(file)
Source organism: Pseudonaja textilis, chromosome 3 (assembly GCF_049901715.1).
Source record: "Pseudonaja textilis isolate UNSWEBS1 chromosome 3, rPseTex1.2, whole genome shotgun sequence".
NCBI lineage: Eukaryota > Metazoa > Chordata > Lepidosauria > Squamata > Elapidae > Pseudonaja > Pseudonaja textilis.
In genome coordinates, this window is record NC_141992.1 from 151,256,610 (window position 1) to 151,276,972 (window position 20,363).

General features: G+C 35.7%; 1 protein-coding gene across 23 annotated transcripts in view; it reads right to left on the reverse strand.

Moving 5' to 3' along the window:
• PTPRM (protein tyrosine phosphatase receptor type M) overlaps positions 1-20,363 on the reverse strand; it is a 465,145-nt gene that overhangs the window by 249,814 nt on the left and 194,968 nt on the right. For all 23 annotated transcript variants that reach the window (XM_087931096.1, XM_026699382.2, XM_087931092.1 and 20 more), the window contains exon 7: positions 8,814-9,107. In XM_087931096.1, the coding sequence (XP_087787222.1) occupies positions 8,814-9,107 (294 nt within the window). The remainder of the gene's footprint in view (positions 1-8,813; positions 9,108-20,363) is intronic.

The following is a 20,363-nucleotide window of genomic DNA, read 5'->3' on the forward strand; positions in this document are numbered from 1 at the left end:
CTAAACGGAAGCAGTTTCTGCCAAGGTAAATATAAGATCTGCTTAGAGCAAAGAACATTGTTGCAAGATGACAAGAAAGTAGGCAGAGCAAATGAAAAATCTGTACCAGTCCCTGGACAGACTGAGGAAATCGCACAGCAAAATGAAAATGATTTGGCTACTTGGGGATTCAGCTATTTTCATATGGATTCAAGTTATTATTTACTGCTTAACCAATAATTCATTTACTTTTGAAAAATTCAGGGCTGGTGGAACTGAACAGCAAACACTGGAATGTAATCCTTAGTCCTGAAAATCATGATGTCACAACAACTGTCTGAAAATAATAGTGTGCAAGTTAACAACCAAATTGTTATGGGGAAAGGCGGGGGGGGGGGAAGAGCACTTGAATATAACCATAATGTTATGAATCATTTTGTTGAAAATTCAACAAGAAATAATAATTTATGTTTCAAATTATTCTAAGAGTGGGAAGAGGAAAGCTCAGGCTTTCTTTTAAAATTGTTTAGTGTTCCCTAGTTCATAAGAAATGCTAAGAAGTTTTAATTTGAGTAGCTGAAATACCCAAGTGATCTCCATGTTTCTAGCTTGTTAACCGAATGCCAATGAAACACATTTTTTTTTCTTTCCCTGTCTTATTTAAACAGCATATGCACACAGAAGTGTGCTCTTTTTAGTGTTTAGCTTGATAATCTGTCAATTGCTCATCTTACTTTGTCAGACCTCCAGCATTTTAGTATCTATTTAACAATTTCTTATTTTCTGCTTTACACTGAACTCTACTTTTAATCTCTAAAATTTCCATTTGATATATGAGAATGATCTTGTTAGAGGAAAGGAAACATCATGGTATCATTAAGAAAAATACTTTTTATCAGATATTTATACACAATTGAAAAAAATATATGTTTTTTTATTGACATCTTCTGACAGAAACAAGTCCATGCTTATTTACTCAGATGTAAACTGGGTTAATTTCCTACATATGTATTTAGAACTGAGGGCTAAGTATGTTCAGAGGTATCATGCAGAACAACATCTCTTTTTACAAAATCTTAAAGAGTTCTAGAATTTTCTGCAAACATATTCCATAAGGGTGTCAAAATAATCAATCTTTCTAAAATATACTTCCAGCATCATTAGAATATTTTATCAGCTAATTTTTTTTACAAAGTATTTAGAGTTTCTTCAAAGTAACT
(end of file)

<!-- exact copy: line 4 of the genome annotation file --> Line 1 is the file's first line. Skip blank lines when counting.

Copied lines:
In genome coordinates, this window is record NC_141992.1 from 151,256,610 (window position 1) to 151,276,972 (window position 20,363).